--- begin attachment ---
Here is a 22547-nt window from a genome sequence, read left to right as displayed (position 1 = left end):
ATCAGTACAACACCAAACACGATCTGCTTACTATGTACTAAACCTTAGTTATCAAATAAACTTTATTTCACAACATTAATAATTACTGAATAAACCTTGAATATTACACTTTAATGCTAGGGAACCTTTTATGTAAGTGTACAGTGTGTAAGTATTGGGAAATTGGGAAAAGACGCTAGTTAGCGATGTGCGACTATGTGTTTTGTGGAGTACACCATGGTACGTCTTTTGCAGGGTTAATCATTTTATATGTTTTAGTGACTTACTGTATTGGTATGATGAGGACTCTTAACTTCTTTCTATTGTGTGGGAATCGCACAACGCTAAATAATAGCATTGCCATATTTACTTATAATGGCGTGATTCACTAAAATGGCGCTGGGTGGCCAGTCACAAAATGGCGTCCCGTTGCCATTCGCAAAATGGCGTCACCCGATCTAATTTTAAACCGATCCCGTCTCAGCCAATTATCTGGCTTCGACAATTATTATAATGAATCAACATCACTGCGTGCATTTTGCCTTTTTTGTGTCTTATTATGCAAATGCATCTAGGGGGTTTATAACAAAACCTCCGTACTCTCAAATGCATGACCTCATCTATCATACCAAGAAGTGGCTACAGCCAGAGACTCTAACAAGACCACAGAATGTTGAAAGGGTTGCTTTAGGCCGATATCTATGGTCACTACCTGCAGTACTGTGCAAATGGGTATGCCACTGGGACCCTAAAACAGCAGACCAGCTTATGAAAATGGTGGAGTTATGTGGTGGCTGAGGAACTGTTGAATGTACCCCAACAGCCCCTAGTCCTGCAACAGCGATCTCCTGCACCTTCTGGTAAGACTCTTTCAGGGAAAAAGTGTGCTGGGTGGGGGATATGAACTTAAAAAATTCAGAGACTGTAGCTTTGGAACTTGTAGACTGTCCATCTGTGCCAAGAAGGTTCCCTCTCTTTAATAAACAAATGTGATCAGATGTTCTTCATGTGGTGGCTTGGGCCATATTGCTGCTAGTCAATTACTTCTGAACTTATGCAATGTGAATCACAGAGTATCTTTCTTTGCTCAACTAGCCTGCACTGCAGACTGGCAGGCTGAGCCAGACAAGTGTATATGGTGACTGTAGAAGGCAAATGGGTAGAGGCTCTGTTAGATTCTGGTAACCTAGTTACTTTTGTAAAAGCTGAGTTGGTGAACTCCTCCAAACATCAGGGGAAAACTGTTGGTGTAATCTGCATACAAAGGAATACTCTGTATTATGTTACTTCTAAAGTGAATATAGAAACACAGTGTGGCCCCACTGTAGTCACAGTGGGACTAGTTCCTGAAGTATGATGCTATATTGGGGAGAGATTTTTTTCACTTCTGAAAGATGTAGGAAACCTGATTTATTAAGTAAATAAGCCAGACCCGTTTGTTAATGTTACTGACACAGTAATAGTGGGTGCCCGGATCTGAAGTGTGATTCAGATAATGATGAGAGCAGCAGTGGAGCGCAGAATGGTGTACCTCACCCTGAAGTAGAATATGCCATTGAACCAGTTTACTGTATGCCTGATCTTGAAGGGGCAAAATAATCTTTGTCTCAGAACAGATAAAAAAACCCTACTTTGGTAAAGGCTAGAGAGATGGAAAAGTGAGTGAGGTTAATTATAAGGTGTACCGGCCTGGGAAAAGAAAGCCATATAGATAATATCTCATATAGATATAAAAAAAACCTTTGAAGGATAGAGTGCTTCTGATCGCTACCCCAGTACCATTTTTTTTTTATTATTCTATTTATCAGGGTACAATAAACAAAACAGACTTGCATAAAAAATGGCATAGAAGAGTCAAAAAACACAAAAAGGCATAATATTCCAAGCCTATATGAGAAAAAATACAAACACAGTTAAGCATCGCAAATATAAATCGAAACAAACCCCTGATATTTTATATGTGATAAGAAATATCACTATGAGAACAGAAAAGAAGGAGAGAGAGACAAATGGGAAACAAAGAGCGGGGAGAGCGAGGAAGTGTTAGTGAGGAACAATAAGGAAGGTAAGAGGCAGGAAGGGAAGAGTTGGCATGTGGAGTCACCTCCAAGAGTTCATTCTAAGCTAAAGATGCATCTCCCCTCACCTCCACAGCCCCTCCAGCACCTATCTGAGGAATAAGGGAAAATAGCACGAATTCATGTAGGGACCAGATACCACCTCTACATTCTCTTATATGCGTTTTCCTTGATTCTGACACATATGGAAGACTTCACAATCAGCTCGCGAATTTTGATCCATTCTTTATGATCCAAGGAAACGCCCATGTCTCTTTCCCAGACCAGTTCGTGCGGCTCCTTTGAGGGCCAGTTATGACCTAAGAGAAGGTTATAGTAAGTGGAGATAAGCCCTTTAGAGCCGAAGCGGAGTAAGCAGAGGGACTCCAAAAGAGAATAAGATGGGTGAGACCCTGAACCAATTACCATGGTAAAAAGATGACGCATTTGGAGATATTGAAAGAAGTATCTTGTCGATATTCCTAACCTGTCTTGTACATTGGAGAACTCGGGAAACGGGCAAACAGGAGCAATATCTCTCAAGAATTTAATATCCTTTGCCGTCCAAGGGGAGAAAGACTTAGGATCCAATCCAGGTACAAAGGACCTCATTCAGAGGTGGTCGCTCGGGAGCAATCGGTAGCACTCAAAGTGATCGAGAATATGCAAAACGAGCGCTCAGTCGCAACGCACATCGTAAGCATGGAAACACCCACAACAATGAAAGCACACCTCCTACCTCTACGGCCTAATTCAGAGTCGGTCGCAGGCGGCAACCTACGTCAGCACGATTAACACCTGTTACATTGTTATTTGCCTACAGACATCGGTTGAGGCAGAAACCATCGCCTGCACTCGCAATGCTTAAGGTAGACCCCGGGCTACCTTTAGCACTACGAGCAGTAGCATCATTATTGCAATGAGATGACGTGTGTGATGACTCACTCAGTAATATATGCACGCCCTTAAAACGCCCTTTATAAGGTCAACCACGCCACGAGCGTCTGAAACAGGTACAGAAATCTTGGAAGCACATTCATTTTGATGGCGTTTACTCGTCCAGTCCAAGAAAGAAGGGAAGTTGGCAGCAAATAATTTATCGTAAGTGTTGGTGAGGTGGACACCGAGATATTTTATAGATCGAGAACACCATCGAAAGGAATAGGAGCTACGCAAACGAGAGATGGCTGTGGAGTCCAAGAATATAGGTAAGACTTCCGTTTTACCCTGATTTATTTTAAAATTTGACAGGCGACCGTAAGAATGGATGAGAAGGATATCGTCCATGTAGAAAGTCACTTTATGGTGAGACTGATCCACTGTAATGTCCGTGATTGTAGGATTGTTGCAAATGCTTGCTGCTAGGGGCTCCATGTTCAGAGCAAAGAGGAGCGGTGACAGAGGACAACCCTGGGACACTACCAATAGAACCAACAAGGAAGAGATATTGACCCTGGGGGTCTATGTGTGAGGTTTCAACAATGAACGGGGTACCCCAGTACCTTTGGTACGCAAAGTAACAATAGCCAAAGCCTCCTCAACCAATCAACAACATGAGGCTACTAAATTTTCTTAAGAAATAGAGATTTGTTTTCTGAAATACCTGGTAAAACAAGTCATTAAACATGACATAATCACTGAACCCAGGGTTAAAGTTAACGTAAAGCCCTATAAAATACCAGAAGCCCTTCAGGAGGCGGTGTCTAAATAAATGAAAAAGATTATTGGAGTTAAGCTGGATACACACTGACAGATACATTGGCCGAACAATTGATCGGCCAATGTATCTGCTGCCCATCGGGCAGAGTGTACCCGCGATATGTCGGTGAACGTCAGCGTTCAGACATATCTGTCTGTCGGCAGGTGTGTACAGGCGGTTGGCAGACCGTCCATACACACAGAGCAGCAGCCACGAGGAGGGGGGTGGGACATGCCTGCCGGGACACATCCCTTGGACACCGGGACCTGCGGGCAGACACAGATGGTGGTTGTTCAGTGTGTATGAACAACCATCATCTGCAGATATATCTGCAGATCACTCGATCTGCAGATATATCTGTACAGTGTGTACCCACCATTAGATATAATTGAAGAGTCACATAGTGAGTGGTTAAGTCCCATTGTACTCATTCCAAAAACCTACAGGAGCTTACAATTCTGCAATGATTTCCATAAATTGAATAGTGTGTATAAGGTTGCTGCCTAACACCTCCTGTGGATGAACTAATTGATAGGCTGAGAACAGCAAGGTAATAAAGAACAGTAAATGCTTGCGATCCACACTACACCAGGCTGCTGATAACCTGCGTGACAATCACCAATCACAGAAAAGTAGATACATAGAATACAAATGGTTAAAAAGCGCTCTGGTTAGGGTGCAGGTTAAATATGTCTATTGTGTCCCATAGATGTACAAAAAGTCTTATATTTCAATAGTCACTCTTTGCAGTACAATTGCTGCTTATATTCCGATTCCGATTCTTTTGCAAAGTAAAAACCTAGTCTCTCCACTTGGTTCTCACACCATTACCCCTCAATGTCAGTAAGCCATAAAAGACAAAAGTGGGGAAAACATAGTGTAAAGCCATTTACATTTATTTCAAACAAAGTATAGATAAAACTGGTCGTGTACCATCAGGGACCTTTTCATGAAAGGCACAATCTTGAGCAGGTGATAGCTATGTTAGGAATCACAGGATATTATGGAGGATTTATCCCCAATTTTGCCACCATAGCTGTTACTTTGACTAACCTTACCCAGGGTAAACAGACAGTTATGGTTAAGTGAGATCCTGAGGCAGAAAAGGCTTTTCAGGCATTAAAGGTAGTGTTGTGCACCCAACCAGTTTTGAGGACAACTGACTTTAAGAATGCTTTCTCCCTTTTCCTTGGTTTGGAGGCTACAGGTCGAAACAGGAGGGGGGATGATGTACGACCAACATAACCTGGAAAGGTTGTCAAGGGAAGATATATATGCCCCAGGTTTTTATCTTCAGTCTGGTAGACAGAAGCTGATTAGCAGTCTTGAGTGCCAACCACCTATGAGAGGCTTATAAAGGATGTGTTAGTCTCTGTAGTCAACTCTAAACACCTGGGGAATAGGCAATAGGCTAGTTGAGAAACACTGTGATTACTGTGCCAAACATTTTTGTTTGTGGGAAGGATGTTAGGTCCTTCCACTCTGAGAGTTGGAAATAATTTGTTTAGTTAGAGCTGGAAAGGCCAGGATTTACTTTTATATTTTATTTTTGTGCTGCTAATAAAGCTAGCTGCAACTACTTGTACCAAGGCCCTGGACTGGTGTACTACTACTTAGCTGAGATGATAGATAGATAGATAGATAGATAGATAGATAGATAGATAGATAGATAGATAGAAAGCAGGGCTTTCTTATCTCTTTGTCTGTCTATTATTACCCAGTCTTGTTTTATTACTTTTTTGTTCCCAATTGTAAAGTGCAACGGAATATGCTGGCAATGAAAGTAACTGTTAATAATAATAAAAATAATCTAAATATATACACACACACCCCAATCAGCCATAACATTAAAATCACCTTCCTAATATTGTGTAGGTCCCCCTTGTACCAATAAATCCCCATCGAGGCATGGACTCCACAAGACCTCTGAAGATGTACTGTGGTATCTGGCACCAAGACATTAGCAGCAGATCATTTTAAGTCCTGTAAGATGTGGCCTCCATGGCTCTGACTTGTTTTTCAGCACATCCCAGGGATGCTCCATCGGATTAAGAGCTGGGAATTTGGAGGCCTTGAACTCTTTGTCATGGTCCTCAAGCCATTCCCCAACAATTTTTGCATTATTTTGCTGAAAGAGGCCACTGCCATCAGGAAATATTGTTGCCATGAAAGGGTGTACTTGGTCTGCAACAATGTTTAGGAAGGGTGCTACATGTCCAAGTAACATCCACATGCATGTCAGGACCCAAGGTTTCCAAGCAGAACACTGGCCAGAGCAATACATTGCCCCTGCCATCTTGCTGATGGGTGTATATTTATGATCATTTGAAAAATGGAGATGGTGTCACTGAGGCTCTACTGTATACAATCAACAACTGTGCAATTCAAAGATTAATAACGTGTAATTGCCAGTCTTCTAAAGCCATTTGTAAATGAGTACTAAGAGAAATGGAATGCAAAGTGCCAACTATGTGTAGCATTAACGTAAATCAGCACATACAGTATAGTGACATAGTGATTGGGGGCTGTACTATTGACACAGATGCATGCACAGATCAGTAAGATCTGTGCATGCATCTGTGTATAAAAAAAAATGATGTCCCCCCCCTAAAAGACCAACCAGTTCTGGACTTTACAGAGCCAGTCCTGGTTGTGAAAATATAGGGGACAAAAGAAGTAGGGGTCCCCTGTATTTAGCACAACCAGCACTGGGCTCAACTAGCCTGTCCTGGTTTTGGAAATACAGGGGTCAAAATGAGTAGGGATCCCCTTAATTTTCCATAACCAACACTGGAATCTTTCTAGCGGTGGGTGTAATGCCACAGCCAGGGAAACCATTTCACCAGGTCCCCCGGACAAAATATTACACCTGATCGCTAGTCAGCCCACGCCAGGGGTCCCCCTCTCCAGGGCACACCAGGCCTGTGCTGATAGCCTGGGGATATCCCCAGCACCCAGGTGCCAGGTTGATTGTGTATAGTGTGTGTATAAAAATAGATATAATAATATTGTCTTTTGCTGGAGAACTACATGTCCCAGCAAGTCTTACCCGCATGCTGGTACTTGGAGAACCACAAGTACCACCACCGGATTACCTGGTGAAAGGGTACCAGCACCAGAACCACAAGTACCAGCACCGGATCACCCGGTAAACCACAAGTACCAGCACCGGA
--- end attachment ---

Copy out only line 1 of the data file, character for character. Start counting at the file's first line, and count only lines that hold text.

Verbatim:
Here is a 22547-nt window from a genome sequence, read left to right as displayed (position 1 = left end):